For those of you who missed it, the November 2012 meeting was one of our best. We actually had a planned presentation (of sorts) and we had 8 people, which is a lot for us. The presentation was done by a trained Archeologist, Charles, who has actually worked in the field (Israel and Northern Alberta, among other places) and was able to share his knowledge about Archeology on a number of issues, especially as it relates to the reliability of the Bible.
He also brought scraps of ancient pottery that we all got to pass around and observe, and gave us insights into how we could know the difference between the Moabite pottery, Jewish pottery, Roman pottery and others. It felt humbling for most of us to know that we were holding in our hands shards of pottery that had been used by fellow humans upwards of 4,000 years into the past. Talk about legacy!
We were given some insights into the methods of ancient warfare and the design of ancient cities to handle that warfare. I won’t get into details, but suffice it to say that the rules of engagement we have in modern warfare are a welcome improvement from the practices of the past! A very welcome improvement indeed.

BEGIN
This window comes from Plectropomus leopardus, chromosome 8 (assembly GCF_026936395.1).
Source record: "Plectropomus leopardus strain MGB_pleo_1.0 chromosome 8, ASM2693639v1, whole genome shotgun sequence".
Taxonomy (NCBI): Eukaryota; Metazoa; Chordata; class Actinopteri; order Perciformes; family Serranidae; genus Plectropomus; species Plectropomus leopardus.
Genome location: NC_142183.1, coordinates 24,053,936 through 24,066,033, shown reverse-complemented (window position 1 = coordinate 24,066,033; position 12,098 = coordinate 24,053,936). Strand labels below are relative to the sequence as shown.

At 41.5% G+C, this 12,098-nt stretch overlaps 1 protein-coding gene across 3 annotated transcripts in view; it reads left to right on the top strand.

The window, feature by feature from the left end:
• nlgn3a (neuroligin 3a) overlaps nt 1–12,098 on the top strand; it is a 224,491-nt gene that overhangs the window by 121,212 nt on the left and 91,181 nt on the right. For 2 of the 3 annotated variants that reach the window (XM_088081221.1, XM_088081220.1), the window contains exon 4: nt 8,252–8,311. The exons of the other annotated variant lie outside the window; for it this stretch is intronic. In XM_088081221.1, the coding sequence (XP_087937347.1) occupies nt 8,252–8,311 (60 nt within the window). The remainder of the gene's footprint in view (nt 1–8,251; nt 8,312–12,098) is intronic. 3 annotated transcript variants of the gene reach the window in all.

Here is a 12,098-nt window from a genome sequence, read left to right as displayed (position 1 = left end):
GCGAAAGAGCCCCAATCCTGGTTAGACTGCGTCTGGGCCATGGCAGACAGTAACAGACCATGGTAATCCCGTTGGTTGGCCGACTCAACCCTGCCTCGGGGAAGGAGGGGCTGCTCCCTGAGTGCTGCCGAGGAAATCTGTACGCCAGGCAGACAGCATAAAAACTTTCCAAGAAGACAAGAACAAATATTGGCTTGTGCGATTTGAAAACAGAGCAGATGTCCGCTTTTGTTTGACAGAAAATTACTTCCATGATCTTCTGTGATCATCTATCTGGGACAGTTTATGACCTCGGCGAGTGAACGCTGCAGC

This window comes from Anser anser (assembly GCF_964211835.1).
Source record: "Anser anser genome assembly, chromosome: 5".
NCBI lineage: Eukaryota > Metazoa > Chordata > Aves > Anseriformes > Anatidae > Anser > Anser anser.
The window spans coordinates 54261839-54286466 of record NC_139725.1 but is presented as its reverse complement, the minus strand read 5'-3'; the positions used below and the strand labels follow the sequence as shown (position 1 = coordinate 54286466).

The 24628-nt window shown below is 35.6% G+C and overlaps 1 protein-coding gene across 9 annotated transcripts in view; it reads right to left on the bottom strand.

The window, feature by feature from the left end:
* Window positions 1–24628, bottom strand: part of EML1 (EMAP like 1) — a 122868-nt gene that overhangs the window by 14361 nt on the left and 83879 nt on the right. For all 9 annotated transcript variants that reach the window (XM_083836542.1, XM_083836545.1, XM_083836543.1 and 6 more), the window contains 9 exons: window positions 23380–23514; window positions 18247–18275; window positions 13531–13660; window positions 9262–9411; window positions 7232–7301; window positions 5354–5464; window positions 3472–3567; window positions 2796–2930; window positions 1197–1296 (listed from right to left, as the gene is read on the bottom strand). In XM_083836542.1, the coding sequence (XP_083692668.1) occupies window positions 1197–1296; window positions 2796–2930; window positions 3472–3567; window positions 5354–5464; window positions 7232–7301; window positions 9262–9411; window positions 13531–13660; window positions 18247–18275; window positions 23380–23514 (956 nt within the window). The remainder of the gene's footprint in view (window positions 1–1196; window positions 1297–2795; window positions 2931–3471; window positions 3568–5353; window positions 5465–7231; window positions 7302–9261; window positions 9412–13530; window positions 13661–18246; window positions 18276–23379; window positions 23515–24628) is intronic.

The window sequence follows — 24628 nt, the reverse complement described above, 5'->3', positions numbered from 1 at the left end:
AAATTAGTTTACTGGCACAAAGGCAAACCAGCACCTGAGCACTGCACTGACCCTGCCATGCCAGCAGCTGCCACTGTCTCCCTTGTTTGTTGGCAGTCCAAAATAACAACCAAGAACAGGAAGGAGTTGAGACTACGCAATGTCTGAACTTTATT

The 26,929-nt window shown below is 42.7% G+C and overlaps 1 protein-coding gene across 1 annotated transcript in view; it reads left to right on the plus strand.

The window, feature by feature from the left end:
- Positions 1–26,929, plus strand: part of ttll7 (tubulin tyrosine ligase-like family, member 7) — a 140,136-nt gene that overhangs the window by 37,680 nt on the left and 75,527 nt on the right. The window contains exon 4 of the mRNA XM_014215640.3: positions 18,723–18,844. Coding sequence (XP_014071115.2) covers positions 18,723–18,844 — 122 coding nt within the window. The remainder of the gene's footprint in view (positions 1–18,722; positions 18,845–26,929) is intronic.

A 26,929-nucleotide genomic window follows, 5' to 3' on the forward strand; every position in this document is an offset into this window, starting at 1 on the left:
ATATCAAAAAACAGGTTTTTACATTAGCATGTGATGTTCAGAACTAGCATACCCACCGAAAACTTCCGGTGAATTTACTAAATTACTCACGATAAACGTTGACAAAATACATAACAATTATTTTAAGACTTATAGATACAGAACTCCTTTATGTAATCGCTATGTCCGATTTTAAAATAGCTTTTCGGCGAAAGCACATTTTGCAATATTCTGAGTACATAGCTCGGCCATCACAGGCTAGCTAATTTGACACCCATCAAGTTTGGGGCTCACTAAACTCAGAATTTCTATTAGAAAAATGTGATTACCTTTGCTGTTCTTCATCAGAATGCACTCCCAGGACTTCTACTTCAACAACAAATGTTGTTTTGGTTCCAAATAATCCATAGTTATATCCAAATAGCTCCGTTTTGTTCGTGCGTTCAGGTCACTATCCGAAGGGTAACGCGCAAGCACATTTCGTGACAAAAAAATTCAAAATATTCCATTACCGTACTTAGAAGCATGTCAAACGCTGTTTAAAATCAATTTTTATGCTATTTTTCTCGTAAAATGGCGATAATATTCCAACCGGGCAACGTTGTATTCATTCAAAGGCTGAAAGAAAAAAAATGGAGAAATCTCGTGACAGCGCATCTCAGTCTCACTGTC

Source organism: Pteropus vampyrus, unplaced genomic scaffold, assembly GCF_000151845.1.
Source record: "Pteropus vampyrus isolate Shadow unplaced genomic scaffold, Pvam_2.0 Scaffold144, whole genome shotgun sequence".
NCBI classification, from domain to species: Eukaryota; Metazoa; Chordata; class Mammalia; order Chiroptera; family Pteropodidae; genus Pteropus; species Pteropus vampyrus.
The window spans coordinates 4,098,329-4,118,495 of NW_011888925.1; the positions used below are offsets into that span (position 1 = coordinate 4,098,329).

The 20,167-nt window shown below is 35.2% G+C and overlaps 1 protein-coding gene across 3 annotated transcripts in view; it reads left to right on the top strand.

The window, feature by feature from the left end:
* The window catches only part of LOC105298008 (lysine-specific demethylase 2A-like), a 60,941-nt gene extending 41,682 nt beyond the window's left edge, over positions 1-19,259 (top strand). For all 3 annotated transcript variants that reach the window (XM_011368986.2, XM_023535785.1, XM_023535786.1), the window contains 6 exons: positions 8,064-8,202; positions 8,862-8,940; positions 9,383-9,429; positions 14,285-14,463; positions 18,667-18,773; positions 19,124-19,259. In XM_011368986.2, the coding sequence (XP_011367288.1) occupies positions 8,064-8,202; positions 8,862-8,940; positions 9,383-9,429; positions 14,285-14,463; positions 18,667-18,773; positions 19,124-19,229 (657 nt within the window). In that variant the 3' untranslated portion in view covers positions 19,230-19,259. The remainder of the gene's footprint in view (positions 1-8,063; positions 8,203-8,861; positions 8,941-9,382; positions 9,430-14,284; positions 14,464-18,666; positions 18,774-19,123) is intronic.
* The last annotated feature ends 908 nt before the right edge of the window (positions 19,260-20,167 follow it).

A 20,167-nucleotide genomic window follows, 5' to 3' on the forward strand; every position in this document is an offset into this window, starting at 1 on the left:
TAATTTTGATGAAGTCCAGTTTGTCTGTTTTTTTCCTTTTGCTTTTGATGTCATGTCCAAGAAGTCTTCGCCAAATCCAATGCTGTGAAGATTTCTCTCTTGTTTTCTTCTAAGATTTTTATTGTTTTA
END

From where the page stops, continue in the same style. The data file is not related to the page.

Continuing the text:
We were also given some insights into the difficulty of doing archeology properly from simple physical difficulties (50C weather in the desert!) to political difficulties (government grants from nations with an archeological axe to grind) to the simple fact that there is so little evidence that has been left over from thousands of years ago that interpreting the evidence is often quite largely influenced by the mindset of the interpreter. Archeology gives us an invaluable glimpse into the past, but one should be cautious about drawing far-reaching conclusions based on some scraps of historical evidence, or drawing far-reaching conclusions based on a lack of any evidence. We saw how those who would disprove the Bible have abused Archeology, as well as how those hoping to prove the Bible through Archeology have similarly abused it. Very eye-opening and a humble reminder to not overstate your case when defending the Faith.
We were all grateful to Charles for his time and sharing his expertise. For anybody else that was there, if I missed any key points, please add them to the comments below. Or, if anybody would like to ask questions about the presentation, again, we’ll try to address them in the comments.